Donald Trump will be “fumigated out” of the Oval Office if he refuses to quit following his predicted defeat in November’s US presidential election, according to the top US Democrat.
House Speaker Nancy Pelosi issued the warning after the president failed to give a straight answer during a TV interview about whether he “might not accept” the results of the vote.
Speaking to Fox News on Sunday, Trump replied: “No. I have to see. Look you – I have to see. No, I’m not going to just say ‘yes’. I’m not going to say ‘no’. And I didn’t last time, either.”
What are the rules?
Depending on the result of the upcoming presidential election, at noon on 20 January 2021 one of two things will happen. Either the clock will reset for another four years of Trump’s presidency or a new leader – expected to be presumptive Democratic presidential nominee Joe Biden – will be inaugurated.
The date represents “democracy’s most dangerous instant: the interval when power changes hands, testing whether the nation stays moored to self-governance”, says The Atlantic.
The idea of Trump attempting to cling to power may “seem far-fetched”, Politico adds. “But the president’s comments have people chattering in the halls of Congress and throughout the Beltway.”
Constitutional law expert Jonathan Turley told the news site that a president who fails to leave the White House after their replacement is sworn in is little more than “an interloper”.
“The system would make fast work on any president who attempted to deny the results of the election,” the George Washington University professor said.
On the other hand, a president could challenge the legitimacy of a narrow Democratic win – which is why Pelosi says her party’s winning margin must be a “big” one.
What if the president loses but still won’t leave?
Noon on 20 January would also mark the expiry of the nuclear codes, which allow Trump to launch an atomic weapon, Slate explains.
The officer who has been following the president around with the so-called “football” that contains the nuclear codes leaves his side. And simultaneously, another officer holding a backup football joins Biden at the inauguration ceremony.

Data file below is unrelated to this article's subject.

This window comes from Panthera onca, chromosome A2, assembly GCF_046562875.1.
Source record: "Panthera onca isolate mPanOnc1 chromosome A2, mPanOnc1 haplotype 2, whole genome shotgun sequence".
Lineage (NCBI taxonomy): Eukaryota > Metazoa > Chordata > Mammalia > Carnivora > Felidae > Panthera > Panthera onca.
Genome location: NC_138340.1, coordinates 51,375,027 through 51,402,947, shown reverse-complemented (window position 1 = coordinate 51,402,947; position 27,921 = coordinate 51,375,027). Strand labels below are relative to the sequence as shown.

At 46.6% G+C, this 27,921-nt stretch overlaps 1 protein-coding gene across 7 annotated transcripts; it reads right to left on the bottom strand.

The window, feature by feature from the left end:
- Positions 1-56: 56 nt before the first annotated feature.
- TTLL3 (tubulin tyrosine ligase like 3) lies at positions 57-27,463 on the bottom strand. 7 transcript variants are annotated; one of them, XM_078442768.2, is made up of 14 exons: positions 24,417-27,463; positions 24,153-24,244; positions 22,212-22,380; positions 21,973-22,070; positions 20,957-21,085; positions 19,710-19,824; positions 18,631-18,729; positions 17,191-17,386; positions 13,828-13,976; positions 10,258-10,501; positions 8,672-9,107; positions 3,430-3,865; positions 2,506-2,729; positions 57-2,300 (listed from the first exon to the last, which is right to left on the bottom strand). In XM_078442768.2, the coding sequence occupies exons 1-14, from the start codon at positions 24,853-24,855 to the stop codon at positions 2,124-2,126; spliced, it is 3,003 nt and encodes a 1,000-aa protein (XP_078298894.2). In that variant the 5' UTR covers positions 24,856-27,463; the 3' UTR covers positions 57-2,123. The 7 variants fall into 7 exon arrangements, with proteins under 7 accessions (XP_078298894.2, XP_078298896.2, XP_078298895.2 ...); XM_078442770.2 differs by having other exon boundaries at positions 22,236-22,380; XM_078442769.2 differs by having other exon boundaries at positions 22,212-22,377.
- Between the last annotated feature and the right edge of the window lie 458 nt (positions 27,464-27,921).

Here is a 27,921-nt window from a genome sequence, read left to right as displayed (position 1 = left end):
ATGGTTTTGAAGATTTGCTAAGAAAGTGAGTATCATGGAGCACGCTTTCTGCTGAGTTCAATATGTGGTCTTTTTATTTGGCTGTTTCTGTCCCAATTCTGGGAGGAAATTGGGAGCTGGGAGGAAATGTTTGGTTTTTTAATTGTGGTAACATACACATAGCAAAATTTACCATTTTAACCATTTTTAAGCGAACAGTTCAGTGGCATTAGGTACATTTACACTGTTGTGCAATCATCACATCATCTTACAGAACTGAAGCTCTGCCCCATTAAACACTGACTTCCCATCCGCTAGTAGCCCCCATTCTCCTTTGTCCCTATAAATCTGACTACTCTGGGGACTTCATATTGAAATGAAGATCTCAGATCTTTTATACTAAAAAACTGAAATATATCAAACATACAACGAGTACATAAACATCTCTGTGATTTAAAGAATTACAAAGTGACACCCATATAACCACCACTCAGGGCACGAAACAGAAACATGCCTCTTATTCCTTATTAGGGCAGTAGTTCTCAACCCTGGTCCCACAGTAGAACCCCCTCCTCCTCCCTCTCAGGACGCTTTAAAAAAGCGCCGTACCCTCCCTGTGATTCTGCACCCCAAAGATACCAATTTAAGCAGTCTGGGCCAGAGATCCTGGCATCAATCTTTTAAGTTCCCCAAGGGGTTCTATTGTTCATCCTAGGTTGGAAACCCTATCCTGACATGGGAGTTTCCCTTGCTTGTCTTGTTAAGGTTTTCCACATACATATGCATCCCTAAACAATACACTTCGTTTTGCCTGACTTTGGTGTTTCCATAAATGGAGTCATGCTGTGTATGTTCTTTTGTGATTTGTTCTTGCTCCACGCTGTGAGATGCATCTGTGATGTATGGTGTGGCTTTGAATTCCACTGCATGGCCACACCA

The football represents the transition of military power from one president to the next, and “the entire US military establishment will pivot away from ex-president Trump and salute President Biden”, says Slate.
“The principle of civilian control is hammered into American officers from the time they’re cadets – and the 20th Amendment of the Constitution states, ‘The terms of the President and Vice President shall end at noon on the 20th day of January’ – no ifs, ands, or buts.”
If Trump attempted to order the military to do anything for him at that point, they would be obliged to refuse. Failure to do so would result in each rebel personnel member’s conviction for mutiny and sedition.
As the football changes hands, the Secret Service also abandons the former president, with the exception of a small group of officers who follow him and his family for the rest of their lives. And foreign powers open lines of communication with the Biden administration, and sever those connected to Trump.
If Trump managed to enlist any military defectors to his cause, the majority of the US Army would be obliged to answer to Commander-in-Chief Biden. “In other words,” says Slate, “Trump could hole himself up in the Oval Office, but the Oval Office would very soon be cut off from all power. He would have no choice but to give up.”
What else has fuelled concerns about whether he will go?
Trump has already suggested that mail-in voting represents a plot to steal the election. He has also made the apparently tongue-in-cheek suggestion that, by popular demand, he might stay in office beyond the Constitution’s eight-year limit.
Prior to his 2016 presidential election win, Trump “made similar comments about not accepting defeat”, the London Evening Standard notes.
However, the Biden camp has indicated that it is not overly worried about Trump not leaving. Democrat spokesperson Andrew Bates yesterday insisted that “the American people will decide this election”.
“And the United States government is perfectly capable of escorting trespassers out of the White House,” he added.
Could the system fail?
If the election yields a narrow victory to Biden but Trump contests the result, the vote could go to a recount.
According to The Atlantic, in such a situation the president “could put the military and other tools of presidential power in an awkward spot, pressuring them to pick sides and untangle competing claims about who won”.
Lawrence Douglas, a law professor at Massachusetts’ Amherst College, published a book this year titled Will He Go? that lays out what could happen if both men claim to have won the election and neither back down, as happened in 2000 before Al Gore conceded to George W. Bush.
“In 2020, we have no Al Gore to save us from a complete electoral meltdown and the unrest and violence it could unleash,” Douglas wrote.
The law expert told The Atlantic: “If people really prepare to engage in constitutional brinkmanship, the system isn’t particularly designed to deal with that type of person… It depends on people having internalised the norms that make a constitutional democracy work.”
Democrat congressman Adam Smith, chair of the House Armed Services Committee, agrees with that assessment.
“There’s a zero percent chance that [Trump] would gracefully transfer power,” Smith said. “The best we can hope for is that he would ungracefully transfer power.”